He fancied he was delirious, and had distempered visions of the food so long desired. He knew that he had been starving long—how long? Long enough for his brain to be weak and visited with phantoms. Instinctively he touched the long round rolls of bread, the shape of the wine flask, the wicker of the basket: they were the palpable things of common life; they seemed to tell him that he had not dreamed.

Then it was charity? His lips moved with a curse.

That was his only thanksgiving.

The windows were unshuttered; through them he looked straight out upon the rising day—a day rainless and pale, and full of cool softness, after the deluge of the rains.

The faint sunlight of a spring that was still chilled by winter was shed over the flooded fields and swollen streams; snow‐white mists floated before the languid passage of the wind; and the moist land gave back, as in a mirror, the leafless trees, the wooden bridges, the belfries and the steeples, and the strange sad bleeding Christs.

page: 195

On all sides near, the meadows were sheets of water, the woods seemed to drift upon a lake; a swan’s nest was washed past on broken rushes, the great silvery birds beating their heavy wings upon the air, and pursuing their ruined home with cries. Beyond, everything was veiled in the twilight of the damp grey vapour; a world half seen, half shrouded, lovely exceedingly, filled with all divine possibilities and all hidden powers: a world such as Youth beholds with longing eyes in its visions of the future.

“A beautiful world!” he said to himself; and he smiled wearily as he said it.

Beautiful, certainly; in that delicious shadow; in that vague light: in that cloud‐like mist, wherein the earth met heaven.

Beautiful, certainly; all those mystical shapes rising from the sea of moisture which hid the earth and all the things that toiled on it. It was beautiful, this calm, dim, morning world, in which there was no sound except the distant ringing of unseen bells; this veil of vapour, whence sprang these fairy and fantastic shapes that cleft the watery air; the land to the sky, in which all homely things took grace and mystery, and every common and familiar form became transfigured.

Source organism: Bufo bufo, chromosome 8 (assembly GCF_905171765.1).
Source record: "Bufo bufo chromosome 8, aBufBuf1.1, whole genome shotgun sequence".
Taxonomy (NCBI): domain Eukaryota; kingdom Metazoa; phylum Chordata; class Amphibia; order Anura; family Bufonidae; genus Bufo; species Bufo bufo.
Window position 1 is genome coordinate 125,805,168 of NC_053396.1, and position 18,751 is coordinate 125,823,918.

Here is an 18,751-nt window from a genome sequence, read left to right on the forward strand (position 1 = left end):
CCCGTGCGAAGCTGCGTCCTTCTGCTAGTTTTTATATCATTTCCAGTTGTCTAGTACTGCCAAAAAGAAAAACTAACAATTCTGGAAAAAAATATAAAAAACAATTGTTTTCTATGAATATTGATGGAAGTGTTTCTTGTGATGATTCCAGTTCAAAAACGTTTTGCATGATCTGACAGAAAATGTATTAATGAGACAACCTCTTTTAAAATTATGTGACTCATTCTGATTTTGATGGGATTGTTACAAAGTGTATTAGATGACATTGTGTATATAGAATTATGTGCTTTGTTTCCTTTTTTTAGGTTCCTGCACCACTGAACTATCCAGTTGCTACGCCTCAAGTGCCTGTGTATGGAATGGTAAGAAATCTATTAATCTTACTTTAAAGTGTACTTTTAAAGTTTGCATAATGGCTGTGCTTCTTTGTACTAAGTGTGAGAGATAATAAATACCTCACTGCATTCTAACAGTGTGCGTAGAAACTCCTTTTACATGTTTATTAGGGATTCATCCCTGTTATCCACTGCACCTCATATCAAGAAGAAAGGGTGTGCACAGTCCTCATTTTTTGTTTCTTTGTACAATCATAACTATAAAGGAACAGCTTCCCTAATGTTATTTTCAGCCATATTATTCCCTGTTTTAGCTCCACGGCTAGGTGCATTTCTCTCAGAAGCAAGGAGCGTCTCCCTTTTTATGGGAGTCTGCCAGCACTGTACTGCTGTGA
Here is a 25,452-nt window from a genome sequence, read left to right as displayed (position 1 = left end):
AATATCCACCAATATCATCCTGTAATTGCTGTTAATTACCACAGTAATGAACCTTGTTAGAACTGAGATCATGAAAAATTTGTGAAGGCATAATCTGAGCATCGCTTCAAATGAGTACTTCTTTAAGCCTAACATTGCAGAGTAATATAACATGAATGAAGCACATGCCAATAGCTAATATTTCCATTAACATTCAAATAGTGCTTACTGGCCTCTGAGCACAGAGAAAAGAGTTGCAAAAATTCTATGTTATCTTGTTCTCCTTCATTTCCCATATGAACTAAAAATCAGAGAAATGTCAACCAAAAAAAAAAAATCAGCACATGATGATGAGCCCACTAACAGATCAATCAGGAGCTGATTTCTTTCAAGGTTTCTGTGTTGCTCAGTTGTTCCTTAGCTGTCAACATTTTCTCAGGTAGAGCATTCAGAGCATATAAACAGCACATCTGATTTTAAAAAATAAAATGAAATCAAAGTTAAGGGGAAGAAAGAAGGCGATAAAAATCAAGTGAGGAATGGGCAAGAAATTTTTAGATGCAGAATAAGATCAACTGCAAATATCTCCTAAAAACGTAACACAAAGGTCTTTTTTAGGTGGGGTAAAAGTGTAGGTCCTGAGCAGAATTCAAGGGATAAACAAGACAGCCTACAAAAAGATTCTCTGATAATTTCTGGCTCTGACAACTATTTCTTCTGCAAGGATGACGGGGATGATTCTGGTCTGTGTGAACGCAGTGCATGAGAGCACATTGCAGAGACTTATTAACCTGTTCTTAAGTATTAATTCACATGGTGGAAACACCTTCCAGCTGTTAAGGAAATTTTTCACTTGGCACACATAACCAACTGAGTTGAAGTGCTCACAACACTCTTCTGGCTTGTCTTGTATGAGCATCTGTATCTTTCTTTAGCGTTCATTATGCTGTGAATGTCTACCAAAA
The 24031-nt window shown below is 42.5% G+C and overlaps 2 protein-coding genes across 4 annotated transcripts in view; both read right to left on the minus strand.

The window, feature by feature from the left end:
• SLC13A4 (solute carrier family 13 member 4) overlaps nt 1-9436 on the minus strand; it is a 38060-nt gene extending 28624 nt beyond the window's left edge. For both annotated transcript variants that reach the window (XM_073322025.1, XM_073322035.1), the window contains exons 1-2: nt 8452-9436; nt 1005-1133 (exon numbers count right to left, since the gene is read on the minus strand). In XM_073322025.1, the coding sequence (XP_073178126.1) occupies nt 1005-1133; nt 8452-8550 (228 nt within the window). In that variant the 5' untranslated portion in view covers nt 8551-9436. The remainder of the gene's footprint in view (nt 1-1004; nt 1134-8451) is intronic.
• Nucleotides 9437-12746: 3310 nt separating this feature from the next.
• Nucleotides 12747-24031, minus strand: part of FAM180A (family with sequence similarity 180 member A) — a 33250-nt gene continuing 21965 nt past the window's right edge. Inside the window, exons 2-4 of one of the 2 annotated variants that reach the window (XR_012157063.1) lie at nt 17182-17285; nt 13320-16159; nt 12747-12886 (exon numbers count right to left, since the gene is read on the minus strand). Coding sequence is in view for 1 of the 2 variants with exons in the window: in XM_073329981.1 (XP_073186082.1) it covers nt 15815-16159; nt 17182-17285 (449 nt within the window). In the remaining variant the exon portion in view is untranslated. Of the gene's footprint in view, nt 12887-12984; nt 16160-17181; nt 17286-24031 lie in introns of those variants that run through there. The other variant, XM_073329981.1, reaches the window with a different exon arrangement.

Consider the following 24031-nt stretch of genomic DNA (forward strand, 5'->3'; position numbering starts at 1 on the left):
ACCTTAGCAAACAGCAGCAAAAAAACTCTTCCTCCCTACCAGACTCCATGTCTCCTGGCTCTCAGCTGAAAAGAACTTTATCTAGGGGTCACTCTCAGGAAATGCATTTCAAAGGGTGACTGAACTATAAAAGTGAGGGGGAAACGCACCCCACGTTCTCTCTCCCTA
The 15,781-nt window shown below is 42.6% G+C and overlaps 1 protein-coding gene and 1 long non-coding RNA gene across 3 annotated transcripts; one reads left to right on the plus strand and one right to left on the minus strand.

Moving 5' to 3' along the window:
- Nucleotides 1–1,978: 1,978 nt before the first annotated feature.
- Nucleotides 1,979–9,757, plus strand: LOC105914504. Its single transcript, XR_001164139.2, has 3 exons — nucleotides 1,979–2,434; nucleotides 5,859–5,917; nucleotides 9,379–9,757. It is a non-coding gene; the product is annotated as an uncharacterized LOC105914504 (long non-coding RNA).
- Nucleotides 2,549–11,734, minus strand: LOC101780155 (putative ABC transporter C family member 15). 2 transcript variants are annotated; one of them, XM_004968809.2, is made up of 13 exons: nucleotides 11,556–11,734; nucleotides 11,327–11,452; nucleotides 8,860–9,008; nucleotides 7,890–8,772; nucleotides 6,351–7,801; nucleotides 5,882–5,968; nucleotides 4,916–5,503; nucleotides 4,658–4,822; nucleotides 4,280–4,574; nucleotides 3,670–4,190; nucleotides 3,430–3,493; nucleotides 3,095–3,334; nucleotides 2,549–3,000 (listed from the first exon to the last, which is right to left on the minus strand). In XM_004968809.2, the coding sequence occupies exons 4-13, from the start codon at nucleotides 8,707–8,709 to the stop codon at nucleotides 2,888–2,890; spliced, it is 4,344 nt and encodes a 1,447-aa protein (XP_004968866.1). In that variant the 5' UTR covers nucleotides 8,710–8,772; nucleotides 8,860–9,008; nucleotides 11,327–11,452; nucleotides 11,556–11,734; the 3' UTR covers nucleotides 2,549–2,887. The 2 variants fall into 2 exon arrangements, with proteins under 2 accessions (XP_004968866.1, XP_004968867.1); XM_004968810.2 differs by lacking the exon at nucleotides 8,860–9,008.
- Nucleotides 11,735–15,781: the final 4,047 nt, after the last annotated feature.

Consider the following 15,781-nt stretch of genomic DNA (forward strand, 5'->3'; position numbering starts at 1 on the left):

It was beautiful; but this landscape had been seen too long and closely by him for it to have power left to cheat his senses.

Under that pure and mystical veil of the refracted rain things vile, and things full of anguish, had their being:—cattle in the slaughter‐houses; the drunkards in the hovels; disease and debauch and famine; the ditch, that was the common grave of all the poor; the hospital, where pincers and knives tore the living nerves in the inquisition of science; the fields, where the women toiled bent, cramped, and hideous; the dumb driven beasts, patient and tortured, for ever blameless, yet for ever accursed:—all these were there beneath that lovely veil, through which there came so dreamily the slender shafts of spires and the chimes of half heard bells.

He stood and watched it long, so long that the clouds descended and the vapours shifted away, and the pale sun‐rays shone clearly over a disenchanted world, where roof page: 196 joined roof and casement answered casement, and the figures on the crosses became but rude and ill‐carved daubs; and the cocks crew to one another, and the herdsmen swore at their flocks, and the oxen flinched at the goad, and the women went forth to their field work; and all the charm was gone.

Then he turned away.

The cold fresh breath of the morning had breathed upon him, and driven out the dull, delicious fancies that had possessed his brain. The simple truth was plain before him: that he had been seen by some stranger in his necessity and succoured.

He was thankless; like the sick, to whom unwelcome aid denies the refuge of the grave, calling him back to suffer, and binding on his shoulders the discarded burden of life’s infinite weariness and woes.

He was thankless; for he had grown tired of this fruitless labour, this abortive combat; he had grown tired of seeking credence and being derided for his pains, while other men prostituted their powers to base use and public gain, receiving as their wages honour and applause; he had grown tired of toiling to give beauty and divinity to a world which knew them not when it beheld them.

He had grown tired, though he was yet young, and had strength, and had passion, and had manhood. Tired—utterly, because he was destitute of all things save his genius, and in that none were found to believe.

“I have tried all things, and there is nothing of any worth.” It does not need to have worn the imperial purples and to be lying dying in old age to know thus much in all truth and all bitterness.